al

  11. #11
    Join Date
    Aug 2008
    Location
    MI
    Posts
    100
    if i were trying to decide the best method, i would chose SBH'S method first, because he mentioned 300 win mag, and we all know that that is the finest cartridge in north america, and alot of the world.

    second best method would go to 4MESH, because he obviously has an honest handle on it. he would have been first, but he didn't mention 300 win mag.

    third best method would go to jackie schmidt, because he mentioned accuracy, which is what we are all after.

    next best method would go to alinwa, because, well, as my father used to say, "that's so far out, it's almost back in again!"

  12. #12
    Join Date
    Jul 2008
    Posts
    122
    Quote Originally Posted by longshooter View Post
    if i were trying to decide the best method, i would chose SBH'S method first, because he mentioned 300 win mag, and we all know that that is the finest cartridge in north america, and alot of the world.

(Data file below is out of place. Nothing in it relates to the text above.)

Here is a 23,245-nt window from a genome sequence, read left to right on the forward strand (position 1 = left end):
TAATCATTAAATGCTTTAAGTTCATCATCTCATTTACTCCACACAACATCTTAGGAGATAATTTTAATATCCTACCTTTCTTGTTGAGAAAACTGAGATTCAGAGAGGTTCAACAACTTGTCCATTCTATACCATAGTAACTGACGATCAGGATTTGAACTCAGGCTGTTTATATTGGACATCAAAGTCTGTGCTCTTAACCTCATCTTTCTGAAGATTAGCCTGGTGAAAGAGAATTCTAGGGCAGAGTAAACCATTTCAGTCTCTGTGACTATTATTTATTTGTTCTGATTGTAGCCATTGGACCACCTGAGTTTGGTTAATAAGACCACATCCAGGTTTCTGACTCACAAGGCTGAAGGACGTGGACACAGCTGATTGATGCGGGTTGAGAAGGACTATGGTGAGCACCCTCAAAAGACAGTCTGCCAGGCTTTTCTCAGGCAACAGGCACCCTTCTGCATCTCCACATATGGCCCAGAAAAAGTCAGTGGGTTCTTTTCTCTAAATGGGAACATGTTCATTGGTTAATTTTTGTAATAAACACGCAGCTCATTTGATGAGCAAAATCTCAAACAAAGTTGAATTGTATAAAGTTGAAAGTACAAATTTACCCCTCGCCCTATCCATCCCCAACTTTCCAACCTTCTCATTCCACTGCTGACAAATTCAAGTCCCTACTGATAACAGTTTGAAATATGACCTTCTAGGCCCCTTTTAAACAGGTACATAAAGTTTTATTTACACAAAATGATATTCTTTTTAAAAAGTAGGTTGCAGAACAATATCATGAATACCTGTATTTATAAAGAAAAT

Gentleman, what do you think?

    Con

  13. #13
    Join Date
    Feb 2003
    Location
    San Angelo, Texas (West Texas)
    Posts
    1,630
    During my freshman year in collage I took Physics 1 and 2 and got very interested in Newton's laws of motion. I actually built a ballistic pendulum to test the velocities of various rifles.

    The ballistic pendulum was a 3" pipe filled with sand and paper and capped with a piece of inter-tube rubber. I suspended this thing from thin wire and when I shot into the pendulum it moved forward and upward. The total upward movement would tell you by calculation how fast the pendulum was moving. The pendulum weighed 14 pounds or (14 x 7000) grains. Going to Newton's laws you can determine the weight of the bullet times its velocity= the weight of the pendulum times its velocity.

    To make a long story brief, I tested a .222 and several other rifles including a full blown 300 H & H Ackley improved. The 300 Ackley improved with a 150 grain bullet at about 3500 feet per second lifted the pendulum less than 1 foot.

    I am not getting into the math again, but that is not much horse power.

    Concho Bill

  14. #14
    Join Date
    Jan 2005
    Location
    Williamsport, PA
    Posts
    1,128
    On the 300 Win Mag, I'll give another try.

    210 grain Bullet. = .03 Lbs.
    Launched at 3000 FPS

    Muzzle pointed vertically and plumb. Firing straight up.

    .03x3000=90 Ft Lbs per second of energy created. (though the energy is created in far less time than 1 second.)

    Time already factored by the muzzle velocity. Power is only created for the hypothetical 1 or 2 ms.

    90/550 = 0.1636HP